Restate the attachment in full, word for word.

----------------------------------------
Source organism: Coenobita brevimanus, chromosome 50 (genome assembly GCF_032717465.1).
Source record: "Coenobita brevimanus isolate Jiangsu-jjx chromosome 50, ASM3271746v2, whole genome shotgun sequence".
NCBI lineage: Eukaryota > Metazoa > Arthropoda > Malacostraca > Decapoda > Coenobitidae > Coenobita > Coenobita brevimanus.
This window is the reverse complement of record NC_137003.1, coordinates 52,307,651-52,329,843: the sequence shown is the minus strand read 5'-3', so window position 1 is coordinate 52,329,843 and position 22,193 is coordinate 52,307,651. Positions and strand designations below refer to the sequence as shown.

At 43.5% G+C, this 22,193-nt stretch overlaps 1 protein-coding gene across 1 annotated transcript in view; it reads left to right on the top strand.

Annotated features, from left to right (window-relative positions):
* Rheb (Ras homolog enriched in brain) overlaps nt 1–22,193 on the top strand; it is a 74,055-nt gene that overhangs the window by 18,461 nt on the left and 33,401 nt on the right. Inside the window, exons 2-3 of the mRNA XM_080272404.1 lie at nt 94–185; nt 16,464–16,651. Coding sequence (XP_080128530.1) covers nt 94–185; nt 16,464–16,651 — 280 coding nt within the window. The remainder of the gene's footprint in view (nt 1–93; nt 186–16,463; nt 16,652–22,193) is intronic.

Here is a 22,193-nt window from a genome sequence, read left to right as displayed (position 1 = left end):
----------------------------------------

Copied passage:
Source organism: Coenobita brevimanus, chromosome 50 (genome assembly GCF_032717465.1).
Source record: "Coenobita brevimanus isolate Jiangsu-jjx chromosome 50, ASM3271746v2, whole genome shotgun sequence".
NCBI lineage: Eukaryota > Metazoa > Arthropoda > Malacostraca > Decapoda > Coenobitidae > Coenobita > Coenobita brevimanus.
This window is the reverse complement of record NC_137003.1, coordinates 52,307,651-52,329,843: the sequence shown is the minus strand read 5'-3', so window position 1 is coordinate 52,329,843 and position 22,193 is coordinate 52,307,651. Positions and strand designations below refer to the sequence as shown.

At 43.5% G+C, this 22,193-nt stretch overlaps 1 protein-coding gene across 1 annotated transcript in view; it reads left to right on the top strand.

Annotated features, from left to right (window-relative positions):
* Rheb (Ras homolog enriched in brain) overlaps nt 1–22,193 on the top strand; it is a 74,055-nt gene that overhangs the window by 18,461 nt on the left and 33,401 nt on the right. Inside the window, exons 2-3 of the mRNA XM_080272404.1 lie at nt 94–185; nt 16,464–16,651. Coding sequence (XP_080128530.1) covers nt 94–185; nt 16,464–16,651 — 280 coding nt within the window. The remainder of the gene's footprint in view (nt 1–93; nt 186–16,463; nt 16,652–22,193) is intronic.

Here is a 22,193-nt window from a genome sequence, read left to right as displayed (position 1 = left end):